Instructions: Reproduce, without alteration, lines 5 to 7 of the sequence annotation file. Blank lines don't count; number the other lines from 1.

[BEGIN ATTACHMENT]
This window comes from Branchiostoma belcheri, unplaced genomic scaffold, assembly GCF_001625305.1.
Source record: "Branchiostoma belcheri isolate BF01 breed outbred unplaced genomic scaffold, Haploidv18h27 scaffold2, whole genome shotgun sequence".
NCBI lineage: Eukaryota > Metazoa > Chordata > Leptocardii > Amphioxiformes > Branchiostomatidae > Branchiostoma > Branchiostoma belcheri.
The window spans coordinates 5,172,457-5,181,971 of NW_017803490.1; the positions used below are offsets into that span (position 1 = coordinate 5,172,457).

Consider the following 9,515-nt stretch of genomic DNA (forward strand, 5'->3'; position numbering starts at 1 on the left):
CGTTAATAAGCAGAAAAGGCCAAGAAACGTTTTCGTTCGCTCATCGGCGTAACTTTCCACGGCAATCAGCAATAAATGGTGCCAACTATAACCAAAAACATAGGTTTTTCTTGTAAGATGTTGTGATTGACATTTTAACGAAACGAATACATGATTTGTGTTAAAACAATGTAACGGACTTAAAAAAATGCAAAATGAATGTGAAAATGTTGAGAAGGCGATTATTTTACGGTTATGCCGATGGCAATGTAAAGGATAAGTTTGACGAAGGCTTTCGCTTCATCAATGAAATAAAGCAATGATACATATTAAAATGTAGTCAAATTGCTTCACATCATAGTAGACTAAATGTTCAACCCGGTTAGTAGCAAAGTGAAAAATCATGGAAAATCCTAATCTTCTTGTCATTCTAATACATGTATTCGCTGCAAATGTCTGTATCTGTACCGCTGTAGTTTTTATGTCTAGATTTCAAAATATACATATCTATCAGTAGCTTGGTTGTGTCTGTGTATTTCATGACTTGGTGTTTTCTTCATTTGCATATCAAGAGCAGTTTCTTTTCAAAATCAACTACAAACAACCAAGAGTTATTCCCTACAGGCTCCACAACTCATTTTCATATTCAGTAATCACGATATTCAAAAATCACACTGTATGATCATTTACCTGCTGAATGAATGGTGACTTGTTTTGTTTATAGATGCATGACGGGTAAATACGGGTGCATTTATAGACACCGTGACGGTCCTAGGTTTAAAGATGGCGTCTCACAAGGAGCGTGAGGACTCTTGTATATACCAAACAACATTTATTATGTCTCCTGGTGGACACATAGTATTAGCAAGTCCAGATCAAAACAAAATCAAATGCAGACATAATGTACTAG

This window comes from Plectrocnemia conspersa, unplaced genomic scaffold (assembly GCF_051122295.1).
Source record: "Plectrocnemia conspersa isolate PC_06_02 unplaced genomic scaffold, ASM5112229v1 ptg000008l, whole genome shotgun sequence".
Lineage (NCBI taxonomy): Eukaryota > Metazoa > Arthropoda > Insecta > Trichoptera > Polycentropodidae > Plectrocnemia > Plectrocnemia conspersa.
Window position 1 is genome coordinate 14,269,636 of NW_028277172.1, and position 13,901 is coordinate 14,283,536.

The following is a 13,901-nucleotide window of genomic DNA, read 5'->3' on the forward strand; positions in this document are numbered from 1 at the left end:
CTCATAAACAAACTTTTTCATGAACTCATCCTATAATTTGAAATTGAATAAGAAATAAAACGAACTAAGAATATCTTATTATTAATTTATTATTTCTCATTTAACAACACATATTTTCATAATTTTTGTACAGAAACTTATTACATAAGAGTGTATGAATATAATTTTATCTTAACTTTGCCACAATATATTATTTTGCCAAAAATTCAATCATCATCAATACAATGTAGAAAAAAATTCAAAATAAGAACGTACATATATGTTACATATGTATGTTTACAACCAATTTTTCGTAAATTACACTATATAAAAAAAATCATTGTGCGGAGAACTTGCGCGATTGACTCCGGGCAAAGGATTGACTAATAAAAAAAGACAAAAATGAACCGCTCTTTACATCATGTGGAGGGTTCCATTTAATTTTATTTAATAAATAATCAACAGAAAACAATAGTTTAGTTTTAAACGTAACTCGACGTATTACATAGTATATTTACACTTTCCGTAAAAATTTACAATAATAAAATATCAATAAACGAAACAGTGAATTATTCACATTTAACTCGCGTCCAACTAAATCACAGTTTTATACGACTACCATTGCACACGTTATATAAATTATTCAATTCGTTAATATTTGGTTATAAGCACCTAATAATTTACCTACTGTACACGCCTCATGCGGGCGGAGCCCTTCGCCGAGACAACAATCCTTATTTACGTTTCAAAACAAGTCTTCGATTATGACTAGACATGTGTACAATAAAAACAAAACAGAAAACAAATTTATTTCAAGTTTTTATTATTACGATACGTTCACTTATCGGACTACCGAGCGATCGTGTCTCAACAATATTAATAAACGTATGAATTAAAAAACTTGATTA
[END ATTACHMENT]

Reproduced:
Consider the following 9,515-nt stretch of genomic DNA (forward strand, 5'->3'; position numbering starts at 1 on the left):
CGTTAATAAGCAGAAAAGGCCAAGAAACGTTTTCGTTCGCTCATCGGCGTAACTTTCCACGGCAATCAGCAATAAATGGTGCCAACTATAACCAAAAACATAGGTTTTTCTTGTAAGATGTTGTGATTGACATTTTAACGAAACGAATACATGATTTGTGTTAAAACAATGTAACGGACTTAAAAAAATGCAAAATGAATGTGAAAATGTTGAGAAGGCGATTATTTTACGGTTATGCCGATGGCAATGTAAAGGATAAGTTTGACGAAGGCTTTCGCTTCATCAATGAAATAAAGCAATGATACATATTAAAATGTAGTCAAATTGCTTCACATCATAGTAGACTAAATGTTCAACCCGGTTAGTAGCAAAGTGAAAAATCATGGAAAATCCTAATCTTCTTGTCATTCTAATACATGTATTCGCTGCAAATGTCTGTATCTGTACCGCTGTAGTTTTTATGTCTAGATTTCAAAATATACATATCTATCAGTAGCTTGGTTGTGTCTGTGTATTTCATGACTTGGTGTTTTCTTCATTTGCATATCAAGAGCAGTTTCTTTTCAAAATCAACTACAAACAACCAAGAGTTATTCCCTACAGGCTCCACAACTCATTTTCATATTCAGTAATCACGATATTCAAAAATCACACTGTATGATCATTTACCTGCTGAATGAATGGTGACTTGTTTTGTTTATAGATGCATGACGGGTAAATACGGGTGCATTTATAGACACCGTGACGGTCCTAGGTTTAAAGATGGCGTCTCACAAGGAGCGTGAGGACTCTTGTATATACCAAACAACATTTATTATGTCTCCTGGTGGACACATAGTATTAGCAAGTCCAGATCAAAACAAAATCAAATGCAGACATAATGTACTAG

This window comes from Plectrocnemia conspersa, unplaced genomic scaffold (assembly GCF_051122295.1).